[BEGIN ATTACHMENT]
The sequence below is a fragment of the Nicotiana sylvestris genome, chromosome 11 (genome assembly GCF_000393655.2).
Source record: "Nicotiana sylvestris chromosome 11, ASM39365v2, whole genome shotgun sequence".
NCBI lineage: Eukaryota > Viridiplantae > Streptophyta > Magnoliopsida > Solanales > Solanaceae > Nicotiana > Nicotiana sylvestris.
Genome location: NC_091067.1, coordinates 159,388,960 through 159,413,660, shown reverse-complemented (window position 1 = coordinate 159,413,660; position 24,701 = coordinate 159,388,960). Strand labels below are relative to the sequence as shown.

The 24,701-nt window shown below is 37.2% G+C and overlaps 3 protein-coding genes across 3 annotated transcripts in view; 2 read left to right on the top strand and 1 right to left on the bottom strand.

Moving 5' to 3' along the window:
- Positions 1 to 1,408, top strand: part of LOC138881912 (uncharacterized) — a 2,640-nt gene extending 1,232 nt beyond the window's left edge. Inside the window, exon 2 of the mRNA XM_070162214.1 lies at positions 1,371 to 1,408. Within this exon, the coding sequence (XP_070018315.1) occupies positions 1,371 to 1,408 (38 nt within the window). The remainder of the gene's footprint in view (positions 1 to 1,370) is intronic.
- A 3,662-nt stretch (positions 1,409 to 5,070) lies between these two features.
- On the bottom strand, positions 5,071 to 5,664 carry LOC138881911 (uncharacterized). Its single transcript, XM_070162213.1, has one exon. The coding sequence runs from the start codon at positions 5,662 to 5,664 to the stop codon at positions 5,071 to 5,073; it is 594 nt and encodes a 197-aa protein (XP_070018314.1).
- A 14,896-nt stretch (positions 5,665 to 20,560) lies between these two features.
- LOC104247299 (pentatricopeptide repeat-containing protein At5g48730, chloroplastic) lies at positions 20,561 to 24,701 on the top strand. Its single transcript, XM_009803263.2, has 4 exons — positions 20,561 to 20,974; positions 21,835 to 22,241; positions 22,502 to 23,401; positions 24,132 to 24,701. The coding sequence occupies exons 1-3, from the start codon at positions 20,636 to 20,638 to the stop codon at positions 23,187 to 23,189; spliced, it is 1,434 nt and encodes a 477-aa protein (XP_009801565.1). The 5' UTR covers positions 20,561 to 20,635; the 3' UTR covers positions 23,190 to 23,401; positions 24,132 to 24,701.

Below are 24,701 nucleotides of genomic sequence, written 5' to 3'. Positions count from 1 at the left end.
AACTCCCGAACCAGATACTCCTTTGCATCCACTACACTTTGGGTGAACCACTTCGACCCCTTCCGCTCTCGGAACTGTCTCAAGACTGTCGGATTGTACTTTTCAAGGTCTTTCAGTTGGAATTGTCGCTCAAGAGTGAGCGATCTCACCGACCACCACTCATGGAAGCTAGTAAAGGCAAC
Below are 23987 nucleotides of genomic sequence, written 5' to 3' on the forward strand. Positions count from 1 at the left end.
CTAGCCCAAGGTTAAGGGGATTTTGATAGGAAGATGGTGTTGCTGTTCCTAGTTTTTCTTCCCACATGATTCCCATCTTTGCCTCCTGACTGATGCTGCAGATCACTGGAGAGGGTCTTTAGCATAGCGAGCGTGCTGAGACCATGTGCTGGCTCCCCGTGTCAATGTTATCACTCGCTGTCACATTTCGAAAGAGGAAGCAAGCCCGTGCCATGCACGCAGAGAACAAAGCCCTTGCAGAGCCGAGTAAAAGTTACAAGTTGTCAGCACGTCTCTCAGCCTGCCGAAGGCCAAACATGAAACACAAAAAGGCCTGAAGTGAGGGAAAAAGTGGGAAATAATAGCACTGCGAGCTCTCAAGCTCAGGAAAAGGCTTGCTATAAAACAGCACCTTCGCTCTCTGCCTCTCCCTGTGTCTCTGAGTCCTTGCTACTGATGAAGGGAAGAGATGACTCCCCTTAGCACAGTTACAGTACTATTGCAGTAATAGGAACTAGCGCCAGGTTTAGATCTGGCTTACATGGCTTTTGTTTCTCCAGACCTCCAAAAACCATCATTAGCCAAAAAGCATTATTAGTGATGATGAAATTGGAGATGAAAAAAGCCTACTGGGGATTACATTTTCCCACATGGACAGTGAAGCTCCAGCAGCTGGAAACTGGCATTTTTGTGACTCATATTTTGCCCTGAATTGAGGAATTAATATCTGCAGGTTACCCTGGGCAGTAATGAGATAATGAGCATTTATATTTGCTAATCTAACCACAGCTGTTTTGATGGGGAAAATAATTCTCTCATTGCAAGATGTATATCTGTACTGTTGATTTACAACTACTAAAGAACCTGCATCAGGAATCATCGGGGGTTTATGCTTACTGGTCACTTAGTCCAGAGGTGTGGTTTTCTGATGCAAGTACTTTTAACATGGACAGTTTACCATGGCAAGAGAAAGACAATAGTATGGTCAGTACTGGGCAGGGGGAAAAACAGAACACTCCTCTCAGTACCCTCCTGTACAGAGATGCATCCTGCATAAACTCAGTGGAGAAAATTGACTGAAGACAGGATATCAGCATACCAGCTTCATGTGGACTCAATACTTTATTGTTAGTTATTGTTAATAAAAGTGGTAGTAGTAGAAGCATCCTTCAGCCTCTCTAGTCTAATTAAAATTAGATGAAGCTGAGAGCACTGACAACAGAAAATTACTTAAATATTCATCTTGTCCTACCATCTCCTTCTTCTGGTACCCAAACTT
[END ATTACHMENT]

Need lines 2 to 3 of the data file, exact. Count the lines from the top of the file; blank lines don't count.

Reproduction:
Source record: "Nicotiana sylvestris chromosome 11, ASM39365v2, whole genome shotgun sequence".
NCBI lineage: Eukaryota > Viridiplantae > Streptophyta > Magnoliopsida > Solanales > Solanaceae > Nicotiana > Nicotiana sylvestris.